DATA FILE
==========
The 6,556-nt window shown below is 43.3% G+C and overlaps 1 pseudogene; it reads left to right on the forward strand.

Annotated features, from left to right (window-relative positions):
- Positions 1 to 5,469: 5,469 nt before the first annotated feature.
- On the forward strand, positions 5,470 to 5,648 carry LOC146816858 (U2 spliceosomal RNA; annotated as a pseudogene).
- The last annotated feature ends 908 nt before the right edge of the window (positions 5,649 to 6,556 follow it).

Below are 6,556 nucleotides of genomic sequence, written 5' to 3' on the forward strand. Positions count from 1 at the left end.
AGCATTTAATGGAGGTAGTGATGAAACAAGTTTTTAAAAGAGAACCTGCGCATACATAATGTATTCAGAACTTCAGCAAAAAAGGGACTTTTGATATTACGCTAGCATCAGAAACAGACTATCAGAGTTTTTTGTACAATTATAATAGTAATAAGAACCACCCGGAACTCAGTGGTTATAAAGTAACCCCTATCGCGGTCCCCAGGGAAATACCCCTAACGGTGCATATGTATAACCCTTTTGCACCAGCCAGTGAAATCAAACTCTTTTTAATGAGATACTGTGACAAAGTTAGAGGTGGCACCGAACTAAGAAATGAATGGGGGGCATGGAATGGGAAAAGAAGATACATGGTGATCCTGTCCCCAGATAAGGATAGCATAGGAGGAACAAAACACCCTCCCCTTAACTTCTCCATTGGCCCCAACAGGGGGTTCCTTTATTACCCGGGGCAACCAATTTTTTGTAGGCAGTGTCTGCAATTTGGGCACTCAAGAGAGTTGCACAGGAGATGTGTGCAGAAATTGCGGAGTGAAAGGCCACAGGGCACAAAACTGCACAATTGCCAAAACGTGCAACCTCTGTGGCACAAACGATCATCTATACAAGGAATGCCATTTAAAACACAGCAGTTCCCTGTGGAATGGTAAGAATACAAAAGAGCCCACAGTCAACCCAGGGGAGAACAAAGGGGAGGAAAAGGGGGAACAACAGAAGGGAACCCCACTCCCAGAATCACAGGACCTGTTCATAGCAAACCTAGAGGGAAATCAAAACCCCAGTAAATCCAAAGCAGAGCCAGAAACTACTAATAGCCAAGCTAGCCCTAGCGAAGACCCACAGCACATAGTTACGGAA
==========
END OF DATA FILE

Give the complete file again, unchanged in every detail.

The 6,556-nt window shown below is 43.3% G+C and overlaps 1 pseudogene; it reads left to right on the forward strand.

Annotated features, from left to right (window-relative positions):
- Positions 1 to 5,469: 5,469 nt before the first annotated feature.
- On the forward strand, positions 5,470 to 5,648 carry LOC146816858 (U2 spliceosomal RNA; annotated as a pseudogene).
- The last annotated feature ends 908 nt before the right edge of the window (positions 5,649 to 6,556 follow it).

Below are 6,556 nucleotides of genomic sequence, written 5' to 3' on the forward strand. Positions count from 1 at the left end.
AGCATTTAATGGAGGTAGTGATGAAACAAGTTTTTAAAAGAGAACCTGCGCATACATAATGTATTCAGAACTTCAGCAAAAAAGGGACTTTTGATATTACGCTAGCATCAGAAACAGACTATCAGAGTTTTTTGTACAATTATAATAGTAATAAGAACCACCCGGAACTCAGTGGTTATAAAGTAACCCCTATCGCGGTCCCCAGGGAAATACCCCTAACGGTGCATATGTATAACCCTTTTGCACCAGCCAGTGAAATCAAACTCTTTTTAATGAGATACTGTGACAAAGTTAGAGGTGGCACCGAACTAAGAAATGAATGGGGGGCATGGAATGGGAAAAGAAGATACATGGTGATCCTGTCCCCAGATAAGGATAGCATAGGAGGAACAAAACACCCTCCCCTTAACTTCTCCATTGGCCCCAACAGGGGGTTCCTTTATTACCCGGGGCAACCAATTTTTTGTAGGCAGTGTCTGCAATTTGGGCACTCAAGAGAGTTGCACAGGAGATGTGTGCAGAAATTGCGGAGTGAAAGGCCACAGGGCACAAAACTGCACAATTGCCAAAACGTGCAACCTCTGTGGCACAAACGATCATCTATACAAGGAATGCCATTTAAAACACAGCAGTTCCCTGTGGAATGGTAAGAATACAAAAGAGCCCACAGTCAACCCAGGGGAGAACAAAGGGGAGGAAAAGGGGGAACAACAGAAGGGAACCCCACTCCCAGAATCACAGGACCTGTTCATAGCAAACCTAGAGGGAAATCAAAACCCCAGTAAATCCAAAGCAGAGCCAGAAACTACTAATAGCCAAGCTAGCCCTAGCGAAGACCCACAGCACATAGTTACGGAA